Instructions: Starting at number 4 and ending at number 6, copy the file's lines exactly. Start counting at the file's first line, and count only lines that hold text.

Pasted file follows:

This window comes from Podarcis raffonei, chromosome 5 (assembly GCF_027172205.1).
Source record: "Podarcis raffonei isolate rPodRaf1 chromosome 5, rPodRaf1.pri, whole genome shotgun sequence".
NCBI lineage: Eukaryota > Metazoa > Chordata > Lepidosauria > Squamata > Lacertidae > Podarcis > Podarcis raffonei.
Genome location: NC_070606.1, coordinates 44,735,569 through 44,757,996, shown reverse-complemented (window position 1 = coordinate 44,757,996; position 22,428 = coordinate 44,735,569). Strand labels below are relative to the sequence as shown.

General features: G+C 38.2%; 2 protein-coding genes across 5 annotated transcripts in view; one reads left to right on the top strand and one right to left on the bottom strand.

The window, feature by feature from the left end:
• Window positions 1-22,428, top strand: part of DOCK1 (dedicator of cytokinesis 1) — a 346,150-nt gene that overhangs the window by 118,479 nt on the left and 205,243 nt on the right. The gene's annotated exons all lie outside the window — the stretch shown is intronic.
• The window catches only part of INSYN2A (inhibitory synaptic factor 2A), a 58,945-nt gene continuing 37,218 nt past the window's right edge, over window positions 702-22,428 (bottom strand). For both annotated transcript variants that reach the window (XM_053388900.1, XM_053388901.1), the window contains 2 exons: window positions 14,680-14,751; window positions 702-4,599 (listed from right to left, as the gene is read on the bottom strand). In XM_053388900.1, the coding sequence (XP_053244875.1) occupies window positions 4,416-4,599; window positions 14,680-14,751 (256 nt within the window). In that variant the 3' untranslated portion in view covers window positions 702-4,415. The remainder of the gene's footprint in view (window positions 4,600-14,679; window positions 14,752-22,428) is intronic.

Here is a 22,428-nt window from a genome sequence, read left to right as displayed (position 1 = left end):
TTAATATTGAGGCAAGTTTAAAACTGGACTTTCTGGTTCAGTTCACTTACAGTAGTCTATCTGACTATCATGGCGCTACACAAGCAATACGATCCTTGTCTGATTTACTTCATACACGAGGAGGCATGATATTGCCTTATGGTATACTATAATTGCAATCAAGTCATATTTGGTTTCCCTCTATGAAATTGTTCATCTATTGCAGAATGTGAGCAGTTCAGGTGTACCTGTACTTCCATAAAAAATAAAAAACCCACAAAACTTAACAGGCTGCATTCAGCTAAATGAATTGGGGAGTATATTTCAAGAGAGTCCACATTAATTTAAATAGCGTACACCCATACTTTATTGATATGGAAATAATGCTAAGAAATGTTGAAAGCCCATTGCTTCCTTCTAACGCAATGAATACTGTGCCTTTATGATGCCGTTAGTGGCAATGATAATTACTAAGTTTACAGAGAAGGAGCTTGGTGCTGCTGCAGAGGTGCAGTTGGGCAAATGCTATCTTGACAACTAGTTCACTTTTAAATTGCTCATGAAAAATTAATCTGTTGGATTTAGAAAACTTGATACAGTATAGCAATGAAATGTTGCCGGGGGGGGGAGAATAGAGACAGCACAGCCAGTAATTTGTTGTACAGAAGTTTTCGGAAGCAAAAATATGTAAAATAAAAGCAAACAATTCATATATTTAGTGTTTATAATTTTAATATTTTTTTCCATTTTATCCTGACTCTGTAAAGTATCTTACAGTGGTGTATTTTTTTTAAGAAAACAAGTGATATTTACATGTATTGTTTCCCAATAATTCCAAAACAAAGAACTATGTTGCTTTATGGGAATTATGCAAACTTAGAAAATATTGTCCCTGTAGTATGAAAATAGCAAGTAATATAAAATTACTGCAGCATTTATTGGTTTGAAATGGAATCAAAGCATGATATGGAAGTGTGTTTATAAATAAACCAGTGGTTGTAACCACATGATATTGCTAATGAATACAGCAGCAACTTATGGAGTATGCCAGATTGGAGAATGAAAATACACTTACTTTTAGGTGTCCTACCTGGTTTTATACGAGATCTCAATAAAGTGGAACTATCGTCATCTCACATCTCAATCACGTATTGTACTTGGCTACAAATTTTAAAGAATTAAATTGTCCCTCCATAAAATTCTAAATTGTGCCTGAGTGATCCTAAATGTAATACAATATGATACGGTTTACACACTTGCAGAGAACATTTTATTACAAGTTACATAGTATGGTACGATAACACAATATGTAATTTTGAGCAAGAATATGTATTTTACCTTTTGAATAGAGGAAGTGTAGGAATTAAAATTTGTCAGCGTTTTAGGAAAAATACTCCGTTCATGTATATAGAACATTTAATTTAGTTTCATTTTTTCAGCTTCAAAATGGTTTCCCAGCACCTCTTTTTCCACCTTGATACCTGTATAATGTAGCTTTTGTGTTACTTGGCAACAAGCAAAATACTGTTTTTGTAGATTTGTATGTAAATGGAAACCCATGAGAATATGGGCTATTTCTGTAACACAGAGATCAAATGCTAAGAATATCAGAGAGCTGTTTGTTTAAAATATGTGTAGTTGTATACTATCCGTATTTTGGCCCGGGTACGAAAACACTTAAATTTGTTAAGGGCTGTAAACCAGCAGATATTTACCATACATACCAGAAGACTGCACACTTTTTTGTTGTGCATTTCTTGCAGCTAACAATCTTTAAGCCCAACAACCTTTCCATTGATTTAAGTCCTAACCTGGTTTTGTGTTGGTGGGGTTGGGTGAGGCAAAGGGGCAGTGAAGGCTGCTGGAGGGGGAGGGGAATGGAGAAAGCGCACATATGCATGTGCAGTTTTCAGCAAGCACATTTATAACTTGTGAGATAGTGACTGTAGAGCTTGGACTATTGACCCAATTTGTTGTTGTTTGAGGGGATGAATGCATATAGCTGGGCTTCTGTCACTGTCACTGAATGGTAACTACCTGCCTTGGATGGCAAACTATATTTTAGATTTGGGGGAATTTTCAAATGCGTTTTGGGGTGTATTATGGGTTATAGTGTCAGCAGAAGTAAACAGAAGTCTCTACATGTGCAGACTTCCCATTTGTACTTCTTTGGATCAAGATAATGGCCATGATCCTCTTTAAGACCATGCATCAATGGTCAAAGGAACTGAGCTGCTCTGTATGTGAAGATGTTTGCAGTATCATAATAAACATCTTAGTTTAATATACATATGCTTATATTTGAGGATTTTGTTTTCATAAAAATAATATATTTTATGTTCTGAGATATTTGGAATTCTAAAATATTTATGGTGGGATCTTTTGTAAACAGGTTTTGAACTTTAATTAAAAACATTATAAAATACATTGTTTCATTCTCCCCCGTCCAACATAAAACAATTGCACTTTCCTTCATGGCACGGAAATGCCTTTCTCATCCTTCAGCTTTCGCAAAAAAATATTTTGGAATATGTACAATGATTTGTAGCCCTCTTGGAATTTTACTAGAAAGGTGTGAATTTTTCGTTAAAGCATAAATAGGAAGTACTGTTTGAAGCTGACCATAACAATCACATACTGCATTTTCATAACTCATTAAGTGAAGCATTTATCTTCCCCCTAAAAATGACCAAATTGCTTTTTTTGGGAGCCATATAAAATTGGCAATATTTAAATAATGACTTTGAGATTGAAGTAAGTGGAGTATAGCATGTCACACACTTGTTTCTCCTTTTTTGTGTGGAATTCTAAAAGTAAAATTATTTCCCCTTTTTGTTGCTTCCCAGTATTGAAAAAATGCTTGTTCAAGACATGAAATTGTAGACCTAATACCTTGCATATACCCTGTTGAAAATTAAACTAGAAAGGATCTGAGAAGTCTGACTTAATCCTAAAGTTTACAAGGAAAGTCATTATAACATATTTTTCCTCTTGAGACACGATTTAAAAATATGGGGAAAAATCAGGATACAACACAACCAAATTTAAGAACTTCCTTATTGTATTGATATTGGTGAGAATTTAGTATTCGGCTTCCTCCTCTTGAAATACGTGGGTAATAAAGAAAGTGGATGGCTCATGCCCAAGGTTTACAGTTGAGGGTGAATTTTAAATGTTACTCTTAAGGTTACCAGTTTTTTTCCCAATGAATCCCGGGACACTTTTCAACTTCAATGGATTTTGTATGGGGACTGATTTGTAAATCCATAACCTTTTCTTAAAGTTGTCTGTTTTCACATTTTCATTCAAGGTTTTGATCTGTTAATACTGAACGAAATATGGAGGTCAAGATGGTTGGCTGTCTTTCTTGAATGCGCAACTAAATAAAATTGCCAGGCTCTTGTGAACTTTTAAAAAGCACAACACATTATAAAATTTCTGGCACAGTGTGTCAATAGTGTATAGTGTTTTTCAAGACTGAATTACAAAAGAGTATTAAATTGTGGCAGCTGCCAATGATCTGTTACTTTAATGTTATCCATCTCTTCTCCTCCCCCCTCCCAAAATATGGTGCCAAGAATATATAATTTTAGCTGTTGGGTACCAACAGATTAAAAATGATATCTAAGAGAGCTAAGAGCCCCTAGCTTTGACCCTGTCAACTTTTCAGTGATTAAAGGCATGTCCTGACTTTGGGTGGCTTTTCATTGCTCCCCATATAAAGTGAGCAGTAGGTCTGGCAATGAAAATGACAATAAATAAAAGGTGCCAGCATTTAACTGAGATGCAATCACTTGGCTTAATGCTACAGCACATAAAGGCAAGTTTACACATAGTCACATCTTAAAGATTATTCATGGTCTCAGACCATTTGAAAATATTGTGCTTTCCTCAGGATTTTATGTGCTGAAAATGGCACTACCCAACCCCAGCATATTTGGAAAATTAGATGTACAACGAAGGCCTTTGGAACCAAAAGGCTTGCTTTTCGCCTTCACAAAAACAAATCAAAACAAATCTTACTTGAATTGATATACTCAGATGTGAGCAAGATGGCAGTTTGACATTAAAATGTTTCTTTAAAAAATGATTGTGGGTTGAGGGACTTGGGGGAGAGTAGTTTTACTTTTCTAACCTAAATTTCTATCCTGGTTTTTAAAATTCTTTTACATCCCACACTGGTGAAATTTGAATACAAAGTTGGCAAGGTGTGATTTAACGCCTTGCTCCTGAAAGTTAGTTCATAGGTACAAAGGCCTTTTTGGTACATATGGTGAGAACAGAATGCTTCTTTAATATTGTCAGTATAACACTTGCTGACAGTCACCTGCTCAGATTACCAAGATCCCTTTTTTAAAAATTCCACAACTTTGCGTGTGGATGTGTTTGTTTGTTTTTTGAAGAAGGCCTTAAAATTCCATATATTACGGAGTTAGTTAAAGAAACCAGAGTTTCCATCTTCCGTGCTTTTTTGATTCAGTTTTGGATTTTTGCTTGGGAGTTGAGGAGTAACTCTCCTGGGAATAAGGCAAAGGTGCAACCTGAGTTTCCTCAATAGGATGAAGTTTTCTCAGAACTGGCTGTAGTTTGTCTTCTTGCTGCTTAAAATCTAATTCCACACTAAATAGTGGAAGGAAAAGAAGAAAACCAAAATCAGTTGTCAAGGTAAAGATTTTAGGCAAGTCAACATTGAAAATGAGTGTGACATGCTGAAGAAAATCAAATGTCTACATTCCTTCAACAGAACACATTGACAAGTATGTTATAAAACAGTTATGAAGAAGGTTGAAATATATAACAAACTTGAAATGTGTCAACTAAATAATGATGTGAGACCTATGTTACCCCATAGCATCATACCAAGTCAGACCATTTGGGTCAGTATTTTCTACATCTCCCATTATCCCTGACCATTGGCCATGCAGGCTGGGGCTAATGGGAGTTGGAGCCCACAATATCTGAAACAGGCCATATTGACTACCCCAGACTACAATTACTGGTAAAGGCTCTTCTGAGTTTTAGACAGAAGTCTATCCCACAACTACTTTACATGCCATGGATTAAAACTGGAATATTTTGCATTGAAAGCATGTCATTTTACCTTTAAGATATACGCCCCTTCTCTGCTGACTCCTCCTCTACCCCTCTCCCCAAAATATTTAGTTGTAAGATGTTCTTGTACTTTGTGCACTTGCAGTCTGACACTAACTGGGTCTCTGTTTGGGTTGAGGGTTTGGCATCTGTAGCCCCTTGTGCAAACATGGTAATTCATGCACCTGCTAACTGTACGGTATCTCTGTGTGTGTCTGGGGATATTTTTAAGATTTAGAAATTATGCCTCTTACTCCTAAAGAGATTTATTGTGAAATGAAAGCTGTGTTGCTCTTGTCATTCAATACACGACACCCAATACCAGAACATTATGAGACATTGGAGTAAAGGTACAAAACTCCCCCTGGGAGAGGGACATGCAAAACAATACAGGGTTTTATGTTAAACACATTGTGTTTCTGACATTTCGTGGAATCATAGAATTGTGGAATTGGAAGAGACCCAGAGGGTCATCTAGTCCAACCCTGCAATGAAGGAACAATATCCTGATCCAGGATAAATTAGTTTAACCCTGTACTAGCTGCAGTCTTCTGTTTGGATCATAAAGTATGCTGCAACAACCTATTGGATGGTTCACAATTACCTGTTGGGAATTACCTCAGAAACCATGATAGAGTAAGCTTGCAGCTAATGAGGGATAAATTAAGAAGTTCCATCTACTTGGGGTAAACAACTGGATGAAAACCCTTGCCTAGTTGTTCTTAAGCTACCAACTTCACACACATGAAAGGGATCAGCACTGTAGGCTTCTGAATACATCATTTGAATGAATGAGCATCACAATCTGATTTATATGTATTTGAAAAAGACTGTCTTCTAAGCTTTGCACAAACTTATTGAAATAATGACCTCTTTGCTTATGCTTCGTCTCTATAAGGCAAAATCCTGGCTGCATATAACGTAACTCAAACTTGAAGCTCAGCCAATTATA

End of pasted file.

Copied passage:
Genome location: NC_070606.1, coordinates 44,735,569 through 44,757,996, shown reverse-complemented (window position 1 = coordinate 44,757,996; position 22,428 = coordinate 44,735,569). Strand labels below are relative to the sequence as shown.

General features: G+C 38.2%; 2 protein-coding genes across 5 annotated transcripts in view; one reads left to right on the top strand and one right to left on the bottom strand.

The window, feature by feature from the left end: